There are also contemporary buildings that stand out from their context, but this gesture doesn’t come only from the architect’s desire. In many cases, contemporary buildings are designed to bring new life to the place in which they’re being built. It can be a city, a block, a neighborhood or even a house that needs to be renewed. If a contemporary building stands out, then certainly a benefit will come from it in a scale that goes beyond the architect’s need of recognition.
And what of interior design?
You can tell the difference between modern architecture and contemporay architecture if you look at the interior space instead of the interior design as we know it (furniture, illumination, decoration, etc.). This one is a little more difficult, because sometimes both styles can overlap in the same building. For example, you can find houses with a contemporary living room and a modern kitchen, or a house with only white walls, but its structure shows a combination of steel and concrete (and they’re completely independent).
The design of spaces that host several activities is also a contemporary trait, since there’s no such things as ‘hybrid programm’ in modern architecture. Any modern building will be designed so the kitchen and the living room are clearly separated. In contemporary architecture, you can see how the kitchen and the living area are almost overlapped, giving the host a chance to socialize with his guests, even if he’s still preparing dinner, for example.
Angular ceilings and sculptural elements are things that you will never find in modern houses. Instead, you might find a minimalistic use of materials and a codependence between all the elements, as well as a clear distinction between inner space and outer space. The line that defines solid versus void is quite thick and noticeable in modern design, while in contemporary architecture you might find yourself struggling to define where one begins and the other one ends.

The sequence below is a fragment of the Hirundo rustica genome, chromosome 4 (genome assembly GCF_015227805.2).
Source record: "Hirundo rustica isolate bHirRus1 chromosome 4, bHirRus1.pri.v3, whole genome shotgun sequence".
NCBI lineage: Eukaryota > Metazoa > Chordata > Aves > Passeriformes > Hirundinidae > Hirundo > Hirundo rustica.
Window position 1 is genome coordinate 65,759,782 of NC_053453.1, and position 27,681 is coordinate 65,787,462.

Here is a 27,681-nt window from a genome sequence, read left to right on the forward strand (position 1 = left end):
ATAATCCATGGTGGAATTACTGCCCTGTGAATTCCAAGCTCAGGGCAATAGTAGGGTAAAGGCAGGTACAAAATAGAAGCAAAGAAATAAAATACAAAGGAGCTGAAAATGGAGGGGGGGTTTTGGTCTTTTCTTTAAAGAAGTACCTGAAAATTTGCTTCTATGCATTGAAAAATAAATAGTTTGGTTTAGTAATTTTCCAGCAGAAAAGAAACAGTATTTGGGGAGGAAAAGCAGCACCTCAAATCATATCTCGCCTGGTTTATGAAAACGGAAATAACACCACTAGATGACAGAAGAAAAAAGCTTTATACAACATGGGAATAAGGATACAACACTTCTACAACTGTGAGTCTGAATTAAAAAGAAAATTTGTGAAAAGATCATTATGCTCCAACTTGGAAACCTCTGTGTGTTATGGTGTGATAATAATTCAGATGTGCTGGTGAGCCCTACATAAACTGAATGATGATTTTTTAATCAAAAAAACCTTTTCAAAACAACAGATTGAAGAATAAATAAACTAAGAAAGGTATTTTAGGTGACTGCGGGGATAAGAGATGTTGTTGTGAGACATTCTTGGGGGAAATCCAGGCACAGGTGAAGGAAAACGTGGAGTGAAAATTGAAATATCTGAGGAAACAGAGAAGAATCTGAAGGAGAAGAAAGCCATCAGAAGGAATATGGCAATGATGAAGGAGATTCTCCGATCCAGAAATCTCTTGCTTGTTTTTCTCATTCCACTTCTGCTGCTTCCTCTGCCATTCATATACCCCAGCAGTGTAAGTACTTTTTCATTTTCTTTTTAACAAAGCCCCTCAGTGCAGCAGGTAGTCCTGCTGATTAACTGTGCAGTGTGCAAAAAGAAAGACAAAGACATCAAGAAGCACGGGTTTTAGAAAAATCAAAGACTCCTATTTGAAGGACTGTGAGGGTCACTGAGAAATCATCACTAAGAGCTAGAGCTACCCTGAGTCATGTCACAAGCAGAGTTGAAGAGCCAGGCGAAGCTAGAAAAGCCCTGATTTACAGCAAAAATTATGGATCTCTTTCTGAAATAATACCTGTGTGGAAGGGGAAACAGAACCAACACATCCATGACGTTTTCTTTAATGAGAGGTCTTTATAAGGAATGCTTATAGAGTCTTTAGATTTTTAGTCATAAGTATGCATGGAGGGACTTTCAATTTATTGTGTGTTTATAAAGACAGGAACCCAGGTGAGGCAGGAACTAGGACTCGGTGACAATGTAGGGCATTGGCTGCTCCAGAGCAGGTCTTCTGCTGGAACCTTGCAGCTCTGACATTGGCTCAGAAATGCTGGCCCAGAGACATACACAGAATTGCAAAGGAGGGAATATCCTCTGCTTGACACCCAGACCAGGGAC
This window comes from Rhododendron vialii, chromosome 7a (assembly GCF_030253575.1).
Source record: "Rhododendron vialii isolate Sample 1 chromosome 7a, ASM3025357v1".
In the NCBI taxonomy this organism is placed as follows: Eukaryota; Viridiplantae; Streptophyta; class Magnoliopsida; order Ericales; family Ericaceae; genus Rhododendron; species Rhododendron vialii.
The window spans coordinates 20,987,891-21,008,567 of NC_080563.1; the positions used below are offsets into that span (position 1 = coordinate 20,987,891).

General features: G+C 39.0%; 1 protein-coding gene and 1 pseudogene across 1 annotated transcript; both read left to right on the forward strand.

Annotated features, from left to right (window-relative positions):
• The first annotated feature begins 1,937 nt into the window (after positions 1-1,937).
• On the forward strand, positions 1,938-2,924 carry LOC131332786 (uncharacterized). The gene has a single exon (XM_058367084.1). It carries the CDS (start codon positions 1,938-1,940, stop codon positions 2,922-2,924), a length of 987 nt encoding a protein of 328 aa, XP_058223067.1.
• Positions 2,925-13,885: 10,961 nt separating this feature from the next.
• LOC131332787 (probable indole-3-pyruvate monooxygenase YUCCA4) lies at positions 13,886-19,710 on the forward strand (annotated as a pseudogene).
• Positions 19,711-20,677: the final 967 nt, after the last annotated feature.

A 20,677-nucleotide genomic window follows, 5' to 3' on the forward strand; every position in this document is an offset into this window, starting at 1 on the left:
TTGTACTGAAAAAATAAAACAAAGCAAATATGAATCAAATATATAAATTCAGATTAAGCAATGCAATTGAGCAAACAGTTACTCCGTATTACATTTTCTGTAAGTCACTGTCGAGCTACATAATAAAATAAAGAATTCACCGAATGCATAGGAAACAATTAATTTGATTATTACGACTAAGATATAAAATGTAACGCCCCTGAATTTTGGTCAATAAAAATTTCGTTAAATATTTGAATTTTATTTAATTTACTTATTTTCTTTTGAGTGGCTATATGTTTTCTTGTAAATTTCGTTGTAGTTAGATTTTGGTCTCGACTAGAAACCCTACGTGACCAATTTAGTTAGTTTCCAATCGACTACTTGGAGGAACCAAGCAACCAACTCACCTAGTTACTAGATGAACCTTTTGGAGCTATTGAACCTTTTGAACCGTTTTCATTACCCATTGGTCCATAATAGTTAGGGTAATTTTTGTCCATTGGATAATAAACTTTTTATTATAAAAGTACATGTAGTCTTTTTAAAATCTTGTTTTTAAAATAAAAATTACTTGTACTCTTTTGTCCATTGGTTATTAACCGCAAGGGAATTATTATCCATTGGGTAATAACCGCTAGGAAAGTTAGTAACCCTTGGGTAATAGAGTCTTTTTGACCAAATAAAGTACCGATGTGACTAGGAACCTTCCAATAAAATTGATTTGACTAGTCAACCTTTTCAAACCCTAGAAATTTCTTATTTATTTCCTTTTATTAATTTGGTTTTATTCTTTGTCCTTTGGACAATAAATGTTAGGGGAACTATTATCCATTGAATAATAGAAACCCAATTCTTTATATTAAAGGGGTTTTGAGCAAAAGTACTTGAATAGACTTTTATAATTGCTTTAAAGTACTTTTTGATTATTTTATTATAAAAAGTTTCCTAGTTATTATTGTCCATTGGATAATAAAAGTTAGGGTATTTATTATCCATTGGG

Could we say which one is better?
Despite what can be said by some (or many), these differences don’t make one design style better than the other. Each one of them shows a perspective that can be appropriate or not according to the needs of each project and the needs of each client. This point is better proven when you find houses that overlap both styles. Why would the architect choose only one style, if he can design a better project by using both of them?
Each design style is the expression of its time. Back in the 1920’s and 1930’s the whole world revolved around the results of the Industrial Revolution: new materials, new limits, the opportunity to finally stop depending on the past and focus on the new discoveries that were being made. Now, architects are taking all these elements (both from the past and the present) and making them work together to create spaces that might be even better than what could be achieved using each one of them separately. Do they hit the target every time? Probably not, and modern architects didn’t do it either. But it’s certainly an expression of our time, a time when we are slowly but constantly learning that it’s easier to find common ground to work if we want to be rewarded in the long run.